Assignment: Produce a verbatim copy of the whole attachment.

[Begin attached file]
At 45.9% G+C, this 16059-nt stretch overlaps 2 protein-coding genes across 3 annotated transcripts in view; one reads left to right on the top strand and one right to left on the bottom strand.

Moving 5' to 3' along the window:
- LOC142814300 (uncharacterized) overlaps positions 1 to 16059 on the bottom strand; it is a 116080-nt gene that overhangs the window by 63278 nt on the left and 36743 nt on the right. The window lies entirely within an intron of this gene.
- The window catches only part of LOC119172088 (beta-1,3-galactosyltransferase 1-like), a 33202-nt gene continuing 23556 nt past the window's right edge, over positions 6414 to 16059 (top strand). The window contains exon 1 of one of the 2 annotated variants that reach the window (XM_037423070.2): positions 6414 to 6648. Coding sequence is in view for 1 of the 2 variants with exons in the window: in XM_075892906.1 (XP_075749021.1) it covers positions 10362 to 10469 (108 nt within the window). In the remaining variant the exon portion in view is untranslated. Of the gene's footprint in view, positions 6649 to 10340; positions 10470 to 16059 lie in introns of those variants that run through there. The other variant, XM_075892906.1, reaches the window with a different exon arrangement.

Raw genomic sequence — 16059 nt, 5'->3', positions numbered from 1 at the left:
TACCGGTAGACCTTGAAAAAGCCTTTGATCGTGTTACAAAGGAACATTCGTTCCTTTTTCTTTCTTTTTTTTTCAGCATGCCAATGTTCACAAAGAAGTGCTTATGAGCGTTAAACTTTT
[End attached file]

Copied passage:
At 45.9% G+C, this 16059-nt stretch overlaps 2 protein-coding genes across 3 annotated transcripts in view; one reads left to right on the top strand and one right to left on the bottom strand.

Moving 5' to 3' along the window:
- LOC142814300 (uncharacterized) overlaps positions 1 to 16059 on the bottom strand; it is a 116080-nt gene that overhangs the window by 63278 nt on the left and 36743 nt on the right. The window lies entirely within an intron of this gene.
- The window catches only part of LOC119172088 (beta-1,3-galactosyltransferase 1-like), a 33202-nt gene continuing 23556 nt past the window's right edge, over positions 6414 to 16059 (top strand). The window contains exon 1 of one of the 2 annotated variants that reach the window (XM_037423070.2): positions 6414 to 6648. Coding sequence is in view for 1 of the 2 variants with exons in the window: in XM_075892906.1 (XP_075749021.1) it covers positions 10362 to 10469 (108 nt within the window). In the remaining variant the exon portion in view is untranslated. Of the gene's footprint in view, positions 6649 to 10340; positions 10470 to 16059 lie in introns of those variants that run through there. The other variant, XM_075892906.1, reaches the window with a different exon arrangement.

Raw genomic sequence — 16059 nt, 5'->3', positions numbered from 1 at the left:
TACCGGTAGACCTTGAAAAAGCCTTTGATCGTGTTACAAAGGAACATTCGTTCCTTTTTCTTTCTTTTTTTTTCAGCATGCCAATGTTCACAAAGAAGTGCTTATGAGCGTTAAACTTTT